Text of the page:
Avoid Pet Poisonings

In honor of National Poison Prevention Week, find out what common household items can be dangerous to your pet.

Posted: March 06, 2007, 5 a.m. EST

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National Poison Prevention Week is March 18 - 24, and as it approaches, the American Society for the Prevention of Cruelty to Animals’ (ASPCA) Animal Poison Control Center cautions pet owners to be mindful of exposing their pets to substances and other items that might be harmful to them.
 
“Every year thousands of animals are hurt and sometimes seriously injured by poisonous items — many as seemingly innocent as a plant,” said Steven Hansen, veterinary toxicologist and senior vice president of the ASPCA’s Midwest Office in Urbana, Ill., which also houses the ASPCA Animal Poison Control Center.

To help pet owners identify potentially dangerous objects, the ASPCA has compiled the following tips:

  • Be aware of the plants you have in your home and yard. Some plants such as the Sago palm, oleander, lily and rhododendron can be toxic to pets if ingested.

  • Do not allow pets to have access to the areas in which cleaning agents are being used or stored. Cleaning agents have a variety of properties; some might cause only mild stomach upset, but others can cause severe burns of the tongue, mouth
    and stomach.

  • Be careful when using rat and mouse baits.

  • Read the label first. Always read the label before using flea products on or around your pets. For example, some flea products for dogs can be deadly if given to cats.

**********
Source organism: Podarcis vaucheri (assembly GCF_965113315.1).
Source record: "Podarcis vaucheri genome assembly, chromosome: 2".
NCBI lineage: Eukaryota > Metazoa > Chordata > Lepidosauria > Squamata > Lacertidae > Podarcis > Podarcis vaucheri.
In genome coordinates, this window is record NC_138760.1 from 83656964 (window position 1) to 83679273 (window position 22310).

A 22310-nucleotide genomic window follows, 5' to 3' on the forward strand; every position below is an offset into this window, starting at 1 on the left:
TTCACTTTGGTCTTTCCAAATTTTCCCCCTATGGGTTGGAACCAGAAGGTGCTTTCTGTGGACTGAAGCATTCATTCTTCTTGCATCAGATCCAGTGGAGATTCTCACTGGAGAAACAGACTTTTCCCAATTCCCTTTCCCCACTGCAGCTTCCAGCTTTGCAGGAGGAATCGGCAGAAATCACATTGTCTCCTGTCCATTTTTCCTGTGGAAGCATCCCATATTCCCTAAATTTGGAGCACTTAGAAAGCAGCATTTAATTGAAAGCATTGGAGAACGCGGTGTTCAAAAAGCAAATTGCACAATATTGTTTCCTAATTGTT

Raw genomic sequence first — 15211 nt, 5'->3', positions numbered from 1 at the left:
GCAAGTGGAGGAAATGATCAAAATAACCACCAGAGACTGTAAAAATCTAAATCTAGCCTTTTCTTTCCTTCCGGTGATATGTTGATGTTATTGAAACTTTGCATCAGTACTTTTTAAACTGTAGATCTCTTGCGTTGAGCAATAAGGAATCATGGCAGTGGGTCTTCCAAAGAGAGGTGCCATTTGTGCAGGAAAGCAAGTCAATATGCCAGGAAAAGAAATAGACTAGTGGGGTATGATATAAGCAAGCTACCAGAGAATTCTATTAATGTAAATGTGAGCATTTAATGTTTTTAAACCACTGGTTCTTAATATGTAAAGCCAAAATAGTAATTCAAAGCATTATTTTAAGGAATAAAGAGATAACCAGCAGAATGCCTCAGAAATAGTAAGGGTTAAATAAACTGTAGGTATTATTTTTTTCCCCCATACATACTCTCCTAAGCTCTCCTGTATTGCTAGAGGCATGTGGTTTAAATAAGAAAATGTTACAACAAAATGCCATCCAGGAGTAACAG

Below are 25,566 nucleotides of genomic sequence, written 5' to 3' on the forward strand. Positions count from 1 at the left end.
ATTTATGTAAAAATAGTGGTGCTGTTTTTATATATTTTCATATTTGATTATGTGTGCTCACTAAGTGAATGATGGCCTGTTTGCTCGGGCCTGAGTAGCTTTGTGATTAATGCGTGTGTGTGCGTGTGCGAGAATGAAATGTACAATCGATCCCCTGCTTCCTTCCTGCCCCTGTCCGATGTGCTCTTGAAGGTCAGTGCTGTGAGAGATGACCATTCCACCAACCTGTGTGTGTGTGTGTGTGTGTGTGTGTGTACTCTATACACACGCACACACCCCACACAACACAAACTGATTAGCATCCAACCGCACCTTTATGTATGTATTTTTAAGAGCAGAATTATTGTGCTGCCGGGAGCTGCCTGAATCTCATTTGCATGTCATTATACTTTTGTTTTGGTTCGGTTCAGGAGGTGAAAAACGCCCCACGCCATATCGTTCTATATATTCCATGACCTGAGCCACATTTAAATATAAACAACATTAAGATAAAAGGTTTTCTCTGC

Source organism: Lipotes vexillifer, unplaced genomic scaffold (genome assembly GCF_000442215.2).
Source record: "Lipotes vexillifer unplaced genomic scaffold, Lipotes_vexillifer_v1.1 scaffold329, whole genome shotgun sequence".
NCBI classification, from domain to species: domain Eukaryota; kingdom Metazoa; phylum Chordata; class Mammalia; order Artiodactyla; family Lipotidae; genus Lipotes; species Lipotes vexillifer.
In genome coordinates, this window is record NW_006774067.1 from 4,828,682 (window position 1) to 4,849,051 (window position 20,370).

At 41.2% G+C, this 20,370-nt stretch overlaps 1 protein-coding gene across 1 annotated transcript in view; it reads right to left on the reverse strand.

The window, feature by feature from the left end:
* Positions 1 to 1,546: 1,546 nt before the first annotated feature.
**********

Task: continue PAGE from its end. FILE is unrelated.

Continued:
• Keep all prescription and over-the-counter drugs out of your pets’ reach, preferably in closed cabinets. Pain killers, cold medicines, anti-cancer drugs, antidepressants, vitamins and diet pills are all examples of human medications that can be lethal to animals, even in small doses.

  • Be aware of foods that are inappropriate for pets. Some potentially harmful foods include: onions, onion powder, chocolate, chewing gum, raisins and grapes, alcoholic beverages, yeast dough, avocados, coffee, tea, salt, macadamia nuts, hops (used in home beer brewing), tomato leaves and stems, rhubarb leaves and moldy or spoiled foods.

  • Automotive products such as gasoline, oil and antifreeze should be stored in areas that are inaccessible to your pets. As little as one teaspoon of antifreeze can be deadly to a cat, according to pet health experts.

  • Make sure your pets do not go on lawns or in gardens treated with fertilizers, herbicides or insecticides until they have dried completely.

Click here for more information on substances in the home that are potentially dangerous to animals. To reach the ASPCA’s Animal Poison Control Center, call (888) 426-4435.

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Reader Comments

Linda    St. Louis, MO

1/13/2011 5:08:35 PM

Good to know.

M    OL, KS

10/19/2009 7:52:43 PM

GET YOUR INFO UPDATED SO WE DON'T PANIC!!!!!!!!

Judy    Naugatuck, CT

3/6/2007 3:36:30 PM

Excellent. I had a loved cat, who decided to eat on the baskets I kept. One of them was lacquered. She got quite sick. Vet couldn't figure out why exactly., but I know. Had to put this special putty down. She was exhibiting states of ""tremors"" and "her eyes were going "non-focused" > I hope this will help a vet in future, or, at least, another person who loves and cares for her cats. With memory of my Topaz - I still miss her.

Sarah    Fayetiville, PA

3/6/2007 3:14:05 PM

THANK YOU I HAD NO IDEA HOW MANY THINGS WERE POSINOUS TO PETS!

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